It also contains a circular about Crown copyright from the London Gazette of 2 May 1958; a copy of an article by a Queen's Counsel on the new Copyright Act, published in The Listener on 14 February 1957; and several copies of the broadcasting agreement between the Australian Performing Right Association (APRA) and the Australian Broadcasting Commission (now the Australian Broadcasting Corporation, the ABC).

Among the more unusual items in this file are the completed copies of several music licences granted in 1959 to various venues such as the 'Rainbow Room' in Bendigo, Victoria for music on a jukebox and the Moulin Rouge Cabaret in Elwood, Victoria (for all musical performances for the year).

A432, 1962/2008 part 2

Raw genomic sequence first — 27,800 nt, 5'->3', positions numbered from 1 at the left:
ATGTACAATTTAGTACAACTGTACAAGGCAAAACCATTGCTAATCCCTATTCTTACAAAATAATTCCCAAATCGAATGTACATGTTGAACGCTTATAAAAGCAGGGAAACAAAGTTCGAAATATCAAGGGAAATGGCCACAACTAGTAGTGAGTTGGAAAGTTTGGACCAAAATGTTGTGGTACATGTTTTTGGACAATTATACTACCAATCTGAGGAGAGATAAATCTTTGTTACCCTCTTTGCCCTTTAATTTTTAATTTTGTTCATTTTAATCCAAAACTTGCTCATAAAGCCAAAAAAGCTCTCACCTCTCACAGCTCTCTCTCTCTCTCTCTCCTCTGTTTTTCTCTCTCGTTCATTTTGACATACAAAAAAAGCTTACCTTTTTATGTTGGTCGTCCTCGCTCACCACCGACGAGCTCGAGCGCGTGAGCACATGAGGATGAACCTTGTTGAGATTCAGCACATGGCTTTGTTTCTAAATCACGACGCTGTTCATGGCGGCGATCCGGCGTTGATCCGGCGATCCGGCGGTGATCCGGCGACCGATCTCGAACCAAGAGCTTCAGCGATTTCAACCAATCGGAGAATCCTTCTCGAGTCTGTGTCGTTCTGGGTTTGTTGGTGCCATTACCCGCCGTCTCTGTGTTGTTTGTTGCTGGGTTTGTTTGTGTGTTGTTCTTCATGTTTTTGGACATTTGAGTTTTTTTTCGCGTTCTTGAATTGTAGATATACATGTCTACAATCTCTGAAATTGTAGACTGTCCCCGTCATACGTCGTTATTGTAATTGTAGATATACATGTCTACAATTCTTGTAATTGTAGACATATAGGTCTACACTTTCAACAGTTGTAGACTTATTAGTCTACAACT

Copyright of National Songs (1) Advance Australia Fair, and (2) Australia Land of Ours, 1935–44

This small file contains correspondence relating to requests for copies of these two national songs and about possible infringements of the copyright on them.

One request in this item is from the Assistant Australian Trade Commissioner in Canada (R R Ellen), who was eager to obtain copies of either of these songs because inquiries for something …

'… considered most closely to conform to an Australian national anthem comparable to O! Canada so far as Canada is concerned …'

… were increasing with the arrival of Royal Australian Air Force trainees. The response from the Registrar of Copyrights provided details about the copyright holders – names, addresses and registration dates and numbers.